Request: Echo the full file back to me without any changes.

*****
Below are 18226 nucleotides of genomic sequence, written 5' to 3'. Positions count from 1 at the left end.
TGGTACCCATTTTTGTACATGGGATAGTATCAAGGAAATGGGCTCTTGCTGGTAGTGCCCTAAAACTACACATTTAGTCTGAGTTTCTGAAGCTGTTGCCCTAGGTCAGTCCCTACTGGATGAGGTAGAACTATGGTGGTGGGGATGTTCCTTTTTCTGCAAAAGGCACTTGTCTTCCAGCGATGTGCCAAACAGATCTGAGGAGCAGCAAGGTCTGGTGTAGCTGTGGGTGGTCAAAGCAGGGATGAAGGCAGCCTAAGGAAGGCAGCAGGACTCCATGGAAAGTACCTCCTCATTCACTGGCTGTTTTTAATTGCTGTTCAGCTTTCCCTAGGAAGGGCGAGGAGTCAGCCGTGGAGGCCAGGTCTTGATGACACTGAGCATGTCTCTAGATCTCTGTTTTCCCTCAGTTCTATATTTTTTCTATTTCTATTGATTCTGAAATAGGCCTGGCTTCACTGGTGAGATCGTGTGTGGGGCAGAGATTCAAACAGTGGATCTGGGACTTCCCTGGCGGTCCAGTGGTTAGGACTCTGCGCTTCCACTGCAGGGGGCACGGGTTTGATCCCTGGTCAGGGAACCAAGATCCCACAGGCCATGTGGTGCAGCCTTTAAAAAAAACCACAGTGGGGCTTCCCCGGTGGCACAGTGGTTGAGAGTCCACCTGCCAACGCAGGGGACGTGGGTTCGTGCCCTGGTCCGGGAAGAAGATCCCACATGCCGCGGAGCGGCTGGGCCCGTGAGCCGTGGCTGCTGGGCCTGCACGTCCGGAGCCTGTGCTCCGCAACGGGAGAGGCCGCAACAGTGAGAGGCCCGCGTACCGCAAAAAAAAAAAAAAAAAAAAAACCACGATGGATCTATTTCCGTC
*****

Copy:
Below are 18226 nucleotides of genomic sequence, written 5' to 3'. Positions count from 1 at the left end.
TGGTACCCATTTTTGTACATGGGATAGTATCAAGGAAATGGGCTCTTGCTGGTAGTGCCCTAAAACTACACATTTAGTCTGAGTTTCTGAAGCTGTTGCCCTAGGTCAGTCCCTACTGGATGAGGTAGAACTATGGTGGTGGGGATGTTCCTTTTTCTGCAAAAGGCACTTGTCTTCCAGCGATGTGCCAAACAGATCTGAGGAGCAGCAAGGTCTGGTGTAGCTGTGGGTGGTCAAAGCAGGGATGAAGGCAGCCTAAGGAAGGCAGCAGGACTCCATGGAAAGTACCTCCTCATTCACTGGCTGTTTTTAATTGCTGTTCAGCTTTCCCTAGGAAGGGCGAGGAGTCAGCCGTGGAGGCCAGGTCTTGATGACACTGAGCATGTCTCTAGATCTCTGTTTTCCCTCAGTTCTATATTTTTTCTATTTCTATTGATTCTGAAATAGGCCTGGCTTCACTGGTGAGATCGTGTGTGGGGCAGAGATTCAAACAGTGGATCTGGGACTTCCCTGGCGGTCCAGTGGTTAGGACTCTGCGCTTCCACTGCAGGGGGCACGGGTTTGATCCCTGGTCAGGGAACCAAGATCCCACAGGCCATGTGGTGCAGCCTTTAAAAAAAACCACAGTGGGGCTTCCCCGGTGGCACAGTGGTTGAGAGTCCACCTGCCAACGCAGGGGACGTGGGTTCGTGCCCTGGTCCGGGAAGAAGATCCCACATGCCGCGGAGCGGCTGGGCCCGTGAGCCGTGGCTGCTGGGCCTGCACGTCCGGAGCCTGTGCTCCGCAACGGGAGAGGCCGCAACAGTGAGAGGCCCGCGTACCGCAAAAAAAAAAAAAAAAAAAAAACCACGATGGATCTATTTCCGTC